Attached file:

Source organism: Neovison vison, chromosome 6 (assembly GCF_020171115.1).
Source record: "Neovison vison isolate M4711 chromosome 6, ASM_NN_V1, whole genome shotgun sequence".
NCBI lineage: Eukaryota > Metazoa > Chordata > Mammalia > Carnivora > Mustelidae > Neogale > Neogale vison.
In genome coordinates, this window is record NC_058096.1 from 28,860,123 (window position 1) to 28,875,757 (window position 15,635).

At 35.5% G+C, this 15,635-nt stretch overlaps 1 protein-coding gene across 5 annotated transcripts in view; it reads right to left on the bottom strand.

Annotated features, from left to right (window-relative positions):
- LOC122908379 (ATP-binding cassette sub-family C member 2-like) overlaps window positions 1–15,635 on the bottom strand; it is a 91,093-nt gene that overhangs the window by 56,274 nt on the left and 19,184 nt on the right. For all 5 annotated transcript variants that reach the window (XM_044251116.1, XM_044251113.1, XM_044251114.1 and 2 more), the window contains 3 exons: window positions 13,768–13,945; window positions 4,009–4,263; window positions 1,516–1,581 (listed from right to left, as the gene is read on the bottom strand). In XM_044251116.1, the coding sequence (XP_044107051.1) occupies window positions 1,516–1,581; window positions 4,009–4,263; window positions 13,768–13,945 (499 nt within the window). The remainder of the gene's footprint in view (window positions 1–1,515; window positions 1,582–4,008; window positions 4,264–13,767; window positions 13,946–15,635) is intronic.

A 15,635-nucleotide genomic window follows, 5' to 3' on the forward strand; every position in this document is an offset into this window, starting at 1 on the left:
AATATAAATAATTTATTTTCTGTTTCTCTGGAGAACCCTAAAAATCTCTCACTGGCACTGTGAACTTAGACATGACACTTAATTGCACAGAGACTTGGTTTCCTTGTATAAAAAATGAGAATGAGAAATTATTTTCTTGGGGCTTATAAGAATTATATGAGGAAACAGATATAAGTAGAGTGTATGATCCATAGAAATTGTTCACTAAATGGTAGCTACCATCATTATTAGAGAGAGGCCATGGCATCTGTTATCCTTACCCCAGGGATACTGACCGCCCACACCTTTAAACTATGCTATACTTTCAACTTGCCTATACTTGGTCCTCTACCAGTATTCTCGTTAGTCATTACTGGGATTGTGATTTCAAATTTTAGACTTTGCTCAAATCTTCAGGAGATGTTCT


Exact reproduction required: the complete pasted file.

Source organism: Neovison vison, chromosome 6 (assembly GCF_020171115.1).
Source record: "Neovison vison isolate M4711 chromosome 6, ASM_NN_V1, whole genome shotgun sequence".
NCBI lineage: Eukaryota > Metazoa > Chordata > Mammalia > Carnivora > Mustelidae > Neogale > Neogale vison.
In genome coordinates, this window is record NC_058096.1 from 28,860,123 (window position 1) to 28,875,757 (window position 15,635).

At 35.5% G+C, this 15,635-nt stretch overlaps 1 protein-coding gene across 5 annotated transcripts in view; it reads right to left on the bottom strand.

Annotated features, from left to right (window-relative positions):
- LOC122908379 (ATP-binding cassette sub-family C member 2-like) overlaps window positions 1–15,635 on the bottom strand; it is a 91,093-nt gene that overhangs the window by 56,274 nt on the left and 19,184 nt on the right. For all 5 annotated transcript variants that reach the window (XM_044251116.1, XM_044251113.1, XM_044251114.1 and 2 more), the window contains 3 exons: window positions 13,768–13,945; window positions 4,009–4,263; window positions 1,516–1,581 (listed from right to left, as the gene is read on the bottom strand). In XM_044251116.1, the coding sequence (XP_044107051.1) occupies window positions 1,516–1,581; window positions 4,009–4,263; window positions 13,768–13,945 (499 nt within the window). The remainder of the gene's footprint in view (window positions 1–1,515; window positions 1,582–4,008; window positions 4,264–13,767; window positions 13,946–15,635) is intronic.

A 15,635-nucleotide genomic window follows, 5' to 3' on the forward strand; every position in this document is an offset into this window, starting at 1 on the left:
AATATAAATAATTTATTTTCTGTTTCTCTGGAGAACCCTAAAAATCTCTCACTGGCACTGTGAACTTAGACATGACACTTAATTGCACAGAGACTTGGTTTCCTTGTATAAAAAATGAGAATGAGAAATTATTTTCTTGGGGCTTATAAGAATTATATGAGGAAACAGATATAAGTAGAGTGTATGATCCATAGAAATTGTTCACTAAATGGTAGCTACCATCATTATTAGAGAGAGGCCATGGCATCTGTTATCCTTACCCCAGGGATACTGACCGCCCACACCTTTAAACTATGCTATACTTTCAACTTGCCTATACTTGGTCCTCTACCAGTATTCTCGTTAGTCATTACTGGGATTGTGATTTCAAATTTTAGACTTTGCTCAAATCTTCAGGAGATGTTCT